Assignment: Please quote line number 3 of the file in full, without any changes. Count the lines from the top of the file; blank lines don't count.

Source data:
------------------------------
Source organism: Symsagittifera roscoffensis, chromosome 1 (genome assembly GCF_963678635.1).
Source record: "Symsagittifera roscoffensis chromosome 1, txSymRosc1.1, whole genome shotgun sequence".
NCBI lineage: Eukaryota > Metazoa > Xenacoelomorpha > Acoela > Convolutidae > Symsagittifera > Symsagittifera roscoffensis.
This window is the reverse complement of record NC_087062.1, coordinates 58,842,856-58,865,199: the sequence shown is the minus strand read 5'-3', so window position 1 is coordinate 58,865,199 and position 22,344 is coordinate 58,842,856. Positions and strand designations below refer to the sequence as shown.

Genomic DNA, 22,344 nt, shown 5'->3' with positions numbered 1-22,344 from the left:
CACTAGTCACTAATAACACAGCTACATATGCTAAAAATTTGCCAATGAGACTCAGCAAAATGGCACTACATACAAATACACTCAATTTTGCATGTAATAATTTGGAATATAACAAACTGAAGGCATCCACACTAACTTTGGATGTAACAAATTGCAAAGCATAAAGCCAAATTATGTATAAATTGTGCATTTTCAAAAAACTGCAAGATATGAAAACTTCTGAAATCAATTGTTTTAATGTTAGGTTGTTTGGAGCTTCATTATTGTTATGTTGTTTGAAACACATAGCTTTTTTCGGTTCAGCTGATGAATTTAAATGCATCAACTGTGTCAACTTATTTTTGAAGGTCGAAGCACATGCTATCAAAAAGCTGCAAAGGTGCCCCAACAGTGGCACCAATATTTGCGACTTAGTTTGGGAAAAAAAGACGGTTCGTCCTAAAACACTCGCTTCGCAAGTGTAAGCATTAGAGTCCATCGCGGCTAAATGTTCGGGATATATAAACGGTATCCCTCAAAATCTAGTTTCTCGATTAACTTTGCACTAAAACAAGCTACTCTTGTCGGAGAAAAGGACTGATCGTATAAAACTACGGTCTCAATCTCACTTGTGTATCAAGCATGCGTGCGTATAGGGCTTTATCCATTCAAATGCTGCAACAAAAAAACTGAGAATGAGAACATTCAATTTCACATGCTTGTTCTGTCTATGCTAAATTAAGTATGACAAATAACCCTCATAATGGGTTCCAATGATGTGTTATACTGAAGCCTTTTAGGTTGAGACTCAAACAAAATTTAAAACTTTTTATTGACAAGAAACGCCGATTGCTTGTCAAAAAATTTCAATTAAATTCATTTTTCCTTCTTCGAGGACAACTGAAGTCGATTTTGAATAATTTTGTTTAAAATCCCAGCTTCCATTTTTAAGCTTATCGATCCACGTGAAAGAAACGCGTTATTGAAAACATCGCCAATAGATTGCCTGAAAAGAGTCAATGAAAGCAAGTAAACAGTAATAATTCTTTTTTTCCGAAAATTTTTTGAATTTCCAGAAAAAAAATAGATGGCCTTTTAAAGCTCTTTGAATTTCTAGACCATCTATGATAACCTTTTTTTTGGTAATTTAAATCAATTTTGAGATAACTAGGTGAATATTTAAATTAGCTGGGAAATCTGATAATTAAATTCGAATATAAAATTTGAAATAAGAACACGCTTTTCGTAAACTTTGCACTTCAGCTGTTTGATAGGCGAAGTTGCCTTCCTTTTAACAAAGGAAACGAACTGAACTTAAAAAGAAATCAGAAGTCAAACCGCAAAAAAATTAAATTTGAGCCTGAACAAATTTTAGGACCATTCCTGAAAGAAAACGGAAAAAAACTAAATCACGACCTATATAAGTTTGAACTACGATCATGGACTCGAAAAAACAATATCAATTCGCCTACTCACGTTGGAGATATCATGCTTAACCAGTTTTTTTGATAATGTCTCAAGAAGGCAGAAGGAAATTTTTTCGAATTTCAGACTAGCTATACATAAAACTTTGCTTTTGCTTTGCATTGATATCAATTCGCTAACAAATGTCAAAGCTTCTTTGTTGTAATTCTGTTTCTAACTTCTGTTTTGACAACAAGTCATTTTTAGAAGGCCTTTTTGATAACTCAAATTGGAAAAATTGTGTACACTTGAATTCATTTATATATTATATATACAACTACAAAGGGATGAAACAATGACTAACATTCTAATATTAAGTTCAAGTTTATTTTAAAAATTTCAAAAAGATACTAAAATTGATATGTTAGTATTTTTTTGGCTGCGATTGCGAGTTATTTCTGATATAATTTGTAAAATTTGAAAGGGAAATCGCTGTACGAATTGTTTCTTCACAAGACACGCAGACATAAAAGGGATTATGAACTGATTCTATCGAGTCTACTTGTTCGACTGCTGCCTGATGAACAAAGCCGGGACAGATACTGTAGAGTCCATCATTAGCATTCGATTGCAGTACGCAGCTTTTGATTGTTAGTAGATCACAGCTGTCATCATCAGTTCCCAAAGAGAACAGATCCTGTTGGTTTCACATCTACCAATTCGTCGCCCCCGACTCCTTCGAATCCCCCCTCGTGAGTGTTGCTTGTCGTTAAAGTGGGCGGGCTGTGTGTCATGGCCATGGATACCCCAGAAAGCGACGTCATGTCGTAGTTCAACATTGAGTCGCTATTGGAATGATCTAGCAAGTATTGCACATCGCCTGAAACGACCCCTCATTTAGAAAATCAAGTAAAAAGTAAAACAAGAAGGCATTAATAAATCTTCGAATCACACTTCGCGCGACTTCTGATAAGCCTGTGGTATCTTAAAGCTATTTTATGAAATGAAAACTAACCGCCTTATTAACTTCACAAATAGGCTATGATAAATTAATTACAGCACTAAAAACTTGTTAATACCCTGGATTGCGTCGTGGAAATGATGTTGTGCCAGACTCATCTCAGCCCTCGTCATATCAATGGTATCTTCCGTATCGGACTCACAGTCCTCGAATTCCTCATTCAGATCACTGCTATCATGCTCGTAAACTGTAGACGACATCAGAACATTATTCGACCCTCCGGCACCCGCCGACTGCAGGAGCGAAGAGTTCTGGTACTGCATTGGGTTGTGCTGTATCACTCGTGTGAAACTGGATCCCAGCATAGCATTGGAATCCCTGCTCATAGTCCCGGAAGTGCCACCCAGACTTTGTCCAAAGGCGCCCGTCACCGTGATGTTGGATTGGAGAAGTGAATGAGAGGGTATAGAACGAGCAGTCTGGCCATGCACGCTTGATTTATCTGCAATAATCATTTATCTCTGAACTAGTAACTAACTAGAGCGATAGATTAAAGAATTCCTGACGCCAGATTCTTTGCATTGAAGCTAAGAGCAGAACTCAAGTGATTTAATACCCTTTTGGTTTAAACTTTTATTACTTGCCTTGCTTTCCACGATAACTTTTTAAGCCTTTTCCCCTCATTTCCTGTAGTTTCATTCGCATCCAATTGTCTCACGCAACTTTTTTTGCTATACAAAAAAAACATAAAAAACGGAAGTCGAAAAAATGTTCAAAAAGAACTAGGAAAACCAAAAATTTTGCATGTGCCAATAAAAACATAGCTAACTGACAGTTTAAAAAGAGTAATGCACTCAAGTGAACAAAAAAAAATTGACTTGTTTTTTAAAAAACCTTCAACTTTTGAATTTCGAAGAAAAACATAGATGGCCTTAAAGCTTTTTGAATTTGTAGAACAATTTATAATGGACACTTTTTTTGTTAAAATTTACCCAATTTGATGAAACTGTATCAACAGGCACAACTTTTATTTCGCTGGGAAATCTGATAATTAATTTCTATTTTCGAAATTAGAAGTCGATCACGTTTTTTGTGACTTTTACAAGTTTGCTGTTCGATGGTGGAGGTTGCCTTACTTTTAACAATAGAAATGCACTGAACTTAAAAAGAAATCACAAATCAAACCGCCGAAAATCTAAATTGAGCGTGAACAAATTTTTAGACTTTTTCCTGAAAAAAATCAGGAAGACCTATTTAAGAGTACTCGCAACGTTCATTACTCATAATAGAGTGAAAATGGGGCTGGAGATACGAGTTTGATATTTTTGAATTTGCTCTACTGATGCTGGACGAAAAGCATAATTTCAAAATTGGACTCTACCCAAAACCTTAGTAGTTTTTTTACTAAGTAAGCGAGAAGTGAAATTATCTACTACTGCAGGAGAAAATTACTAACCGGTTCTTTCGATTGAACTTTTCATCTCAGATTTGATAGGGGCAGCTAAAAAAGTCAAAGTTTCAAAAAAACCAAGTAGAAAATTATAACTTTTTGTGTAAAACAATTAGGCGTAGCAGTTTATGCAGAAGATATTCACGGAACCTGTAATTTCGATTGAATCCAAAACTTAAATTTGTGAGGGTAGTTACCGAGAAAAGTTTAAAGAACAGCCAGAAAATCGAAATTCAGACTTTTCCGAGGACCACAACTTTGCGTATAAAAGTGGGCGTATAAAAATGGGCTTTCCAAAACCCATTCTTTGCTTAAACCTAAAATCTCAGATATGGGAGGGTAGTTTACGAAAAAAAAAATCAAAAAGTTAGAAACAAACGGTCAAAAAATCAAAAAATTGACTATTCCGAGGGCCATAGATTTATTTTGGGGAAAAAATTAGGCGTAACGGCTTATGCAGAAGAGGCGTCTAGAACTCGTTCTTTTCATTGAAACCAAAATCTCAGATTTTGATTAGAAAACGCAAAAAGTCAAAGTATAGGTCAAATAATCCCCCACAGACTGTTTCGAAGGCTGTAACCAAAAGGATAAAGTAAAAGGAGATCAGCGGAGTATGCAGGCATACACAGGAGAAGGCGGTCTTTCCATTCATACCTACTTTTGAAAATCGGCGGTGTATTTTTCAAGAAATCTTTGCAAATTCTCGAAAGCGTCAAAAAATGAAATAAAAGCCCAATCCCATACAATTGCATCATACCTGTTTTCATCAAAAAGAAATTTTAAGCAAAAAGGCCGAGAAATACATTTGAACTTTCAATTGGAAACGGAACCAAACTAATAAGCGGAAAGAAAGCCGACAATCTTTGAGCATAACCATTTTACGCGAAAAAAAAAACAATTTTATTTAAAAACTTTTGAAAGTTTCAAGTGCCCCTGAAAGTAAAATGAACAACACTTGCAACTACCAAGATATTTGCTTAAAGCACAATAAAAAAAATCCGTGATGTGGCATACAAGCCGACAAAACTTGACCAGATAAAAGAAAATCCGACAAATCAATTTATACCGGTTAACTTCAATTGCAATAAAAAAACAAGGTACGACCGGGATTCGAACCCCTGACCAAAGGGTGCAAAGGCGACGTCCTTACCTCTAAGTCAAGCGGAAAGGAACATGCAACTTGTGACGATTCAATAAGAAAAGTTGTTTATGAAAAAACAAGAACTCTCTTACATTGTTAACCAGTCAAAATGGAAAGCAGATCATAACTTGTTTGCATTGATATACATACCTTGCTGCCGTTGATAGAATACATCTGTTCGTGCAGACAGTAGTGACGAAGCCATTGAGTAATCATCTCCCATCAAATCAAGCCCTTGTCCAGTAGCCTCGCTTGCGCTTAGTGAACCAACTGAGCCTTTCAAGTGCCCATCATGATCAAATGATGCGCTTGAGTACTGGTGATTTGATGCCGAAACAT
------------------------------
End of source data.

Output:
NCBI lineage: Eukaryota > Metazoa > Xenacoelomorpha > Acoela > Convolutidae > Symsagittifera > Symsagittifera roscoffensis.